dc.description.abstract<table><tr><td colspan="2" class="item-title">Complementary Therapies Use: Antecedents and Quality of Life Outcomes</td></tr><tr class="item-sponsor"><td class="label">Conference Sponsor:</td><td class="value">Midwest Nursing Research Society</td></tr><tr class="item-year"><td class="label">Conference Year:</td><td class="value">2002</td></tr><tr class="item-author"><td class="label">Author:</td><td class="value">Matthees, Barbara</td></tr><tr class="item-institute"><td class="label">P.I. Institution Name:</td><td class="value">Minnesota State University-Moorhead</td></tr><tr class="item-author-title"><td class="label">Title:</td><td class="value">Associate Professor</td></tr><tr class="item-address"><td class="label">Contact Address:</td><td class="value">Department of Nursing, 1104 7th Avenue South, Moorhead, MN, 56563, USA</td></tr><tr class="item-phone"><td class="label">Contact Telephone:</td><td class="value">218.236.2695</td></tr><tr class="item-email"><td class="label">Email:</td><td class="value">matthees@mnstate.edu</td></tr><tr><td colspan="2" class="item-abstract">Use of complementary and alternative therapies (CAM) continues to increase in the US and internationally. CAM use has been reported to be higher in those with chronic or debilitating disease. This study examined antecedents to CAM use and quality of life (QL) outcomes among both CAM users and nonusers in a lung transplant sample. CAM use was viewed as a coping method within the theory of stress, appraisal and coping (Lazarus and Folkman, 1984). Personal characteristics and transplantation status were antecedents. Illness intrusion and symptom distress were primary appraisals. Five QL and health related quality of life (HRQL) outcomes were included. A mailed survey to lung transplant recipients (n=99) and candidates (n=67) included measures of complementary therapies use, proposed antecedent variables, symptom burden and QL/HRQL outcomes. Predictors of CAM use among the total group were analyzed by logistic regression. The impact of personal characteristics or coping methods (specifically, CAM use) on the QL or HRQL outcomes was examined by hierarchical regression. CAMs were used by 90% of respondents. When prayer and support groups were excluded, CAMs were utilized by 65.7% of recipients and 83.6% of candidates; significantly more than the general public. Significant antecedents included being female, with slightly higher education and less positive affect. Antecedents and mediating variables explained between 45% and 65% of the variance for the QL/HRQL outcomes. Overall QL and physical HRQL outcomes differed significantly between candidates and recipients, while mental HRQL outcomes did not differ either between groups or between the sample and the general public. CAM use was not significant in any outcomes. Current models do not adequately explain either the differences between mental and physical health outcomes or the role of personal characteristics, including affect, in QL/ HRQL outcomes or CAM use.</td></tr></table>en_GB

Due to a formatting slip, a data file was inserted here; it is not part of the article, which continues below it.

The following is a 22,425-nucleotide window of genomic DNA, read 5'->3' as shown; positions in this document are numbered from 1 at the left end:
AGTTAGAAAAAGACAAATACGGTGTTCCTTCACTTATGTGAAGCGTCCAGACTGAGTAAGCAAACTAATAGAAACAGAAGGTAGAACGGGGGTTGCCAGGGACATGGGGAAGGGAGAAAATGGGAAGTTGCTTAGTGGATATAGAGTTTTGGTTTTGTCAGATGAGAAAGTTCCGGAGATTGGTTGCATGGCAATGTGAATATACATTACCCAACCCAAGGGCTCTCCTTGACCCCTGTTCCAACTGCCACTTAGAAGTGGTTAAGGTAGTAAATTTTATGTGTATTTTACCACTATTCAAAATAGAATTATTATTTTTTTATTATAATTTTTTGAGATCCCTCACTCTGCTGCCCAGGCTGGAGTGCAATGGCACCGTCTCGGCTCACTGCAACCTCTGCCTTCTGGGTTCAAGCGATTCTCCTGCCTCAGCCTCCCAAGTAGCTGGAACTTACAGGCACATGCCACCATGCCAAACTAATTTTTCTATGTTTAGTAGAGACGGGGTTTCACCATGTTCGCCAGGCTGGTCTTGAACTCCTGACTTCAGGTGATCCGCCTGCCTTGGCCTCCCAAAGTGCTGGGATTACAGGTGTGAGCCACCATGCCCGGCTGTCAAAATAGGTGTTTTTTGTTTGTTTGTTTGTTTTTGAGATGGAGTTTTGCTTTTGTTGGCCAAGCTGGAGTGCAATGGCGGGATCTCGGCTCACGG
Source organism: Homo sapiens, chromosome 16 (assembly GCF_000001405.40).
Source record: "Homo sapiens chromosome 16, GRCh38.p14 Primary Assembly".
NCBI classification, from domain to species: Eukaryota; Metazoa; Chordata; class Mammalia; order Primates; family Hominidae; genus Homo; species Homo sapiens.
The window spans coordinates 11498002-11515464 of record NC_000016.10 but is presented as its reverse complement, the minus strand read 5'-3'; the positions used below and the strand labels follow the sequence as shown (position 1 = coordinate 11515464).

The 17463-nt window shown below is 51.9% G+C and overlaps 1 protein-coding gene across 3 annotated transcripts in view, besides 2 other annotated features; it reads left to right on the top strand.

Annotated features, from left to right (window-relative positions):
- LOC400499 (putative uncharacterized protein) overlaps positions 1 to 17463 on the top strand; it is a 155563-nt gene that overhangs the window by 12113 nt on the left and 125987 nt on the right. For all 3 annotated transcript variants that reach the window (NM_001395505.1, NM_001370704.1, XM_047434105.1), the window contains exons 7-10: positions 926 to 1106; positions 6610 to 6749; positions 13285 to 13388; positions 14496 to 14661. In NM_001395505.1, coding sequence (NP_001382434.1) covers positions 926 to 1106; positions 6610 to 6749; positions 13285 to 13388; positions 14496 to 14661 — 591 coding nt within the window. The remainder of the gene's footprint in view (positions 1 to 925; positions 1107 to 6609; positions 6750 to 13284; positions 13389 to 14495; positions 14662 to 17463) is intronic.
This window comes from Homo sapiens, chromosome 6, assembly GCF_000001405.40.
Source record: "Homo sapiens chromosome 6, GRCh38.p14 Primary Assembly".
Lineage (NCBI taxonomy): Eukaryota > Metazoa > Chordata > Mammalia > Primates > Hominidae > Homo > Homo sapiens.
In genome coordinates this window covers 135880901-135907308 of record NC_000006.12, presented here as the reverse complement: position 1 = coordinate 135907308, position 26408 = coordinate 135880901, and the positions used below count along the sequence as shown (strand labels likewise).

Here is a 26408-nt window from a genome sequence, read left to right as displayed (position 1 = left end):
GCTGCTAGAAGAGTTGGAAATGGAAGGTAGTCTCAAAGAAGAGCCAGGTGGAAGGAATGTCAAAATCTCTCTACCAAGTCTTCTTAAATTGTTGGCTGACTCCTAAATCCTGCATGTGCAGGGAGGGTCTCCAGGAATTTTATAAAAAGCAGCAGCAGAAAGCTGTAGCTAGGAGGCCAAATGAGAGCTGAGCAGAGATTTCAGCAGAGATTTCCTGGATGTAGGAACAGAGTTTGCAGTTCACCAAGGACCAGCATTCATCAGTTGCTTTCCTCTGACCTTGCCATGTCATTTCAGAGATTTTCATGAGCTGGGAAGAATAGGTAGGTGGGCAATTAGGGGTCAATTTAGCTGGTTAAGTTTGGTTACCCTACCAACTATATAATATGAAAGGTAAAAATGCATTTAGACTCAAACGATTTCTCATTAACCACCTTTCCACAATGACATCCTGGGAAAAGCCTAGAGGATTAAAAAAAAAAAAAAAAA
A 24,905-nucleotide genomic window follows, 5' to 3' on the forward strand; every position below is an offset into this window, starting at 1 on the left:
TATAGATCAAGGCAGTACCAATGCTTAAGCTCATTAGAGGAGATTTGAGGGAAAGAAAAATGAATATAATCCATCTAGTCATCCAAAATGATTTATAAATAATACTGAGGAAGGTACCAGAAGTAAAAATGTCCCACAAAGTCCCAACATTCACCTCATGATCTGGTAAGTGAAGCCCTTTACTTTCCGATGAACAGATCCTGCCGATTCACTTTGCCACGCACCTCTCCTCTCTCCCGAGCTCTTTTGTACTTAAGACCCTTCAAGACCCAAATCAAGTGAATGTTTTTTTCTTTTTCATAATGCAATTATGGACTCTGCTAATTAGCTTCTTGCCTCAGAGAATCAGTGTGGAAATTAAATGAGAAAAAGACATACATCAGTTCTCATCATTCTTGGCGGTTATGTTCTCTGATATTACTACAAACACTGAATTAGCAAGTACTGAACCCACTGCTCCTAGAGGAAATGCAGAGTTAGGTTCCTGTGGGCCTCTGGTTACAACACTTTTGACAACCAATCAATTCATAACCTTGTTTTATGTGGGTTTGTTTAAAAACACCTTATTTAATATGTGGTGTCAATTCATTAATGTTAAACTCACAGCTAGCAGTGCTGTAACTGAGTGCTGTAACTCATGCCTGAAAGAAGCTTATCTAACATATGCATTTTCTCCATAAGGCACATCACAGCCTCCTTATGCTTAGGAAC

dc.date.available2011-10-26T23:24:38Z-
dc.date.issued2011-10-17en_GB
dc.date.accessioned2011-10-26T23:24:38Z-
dc.description.sponsorshipMidwest Nursing Research Societyen_GB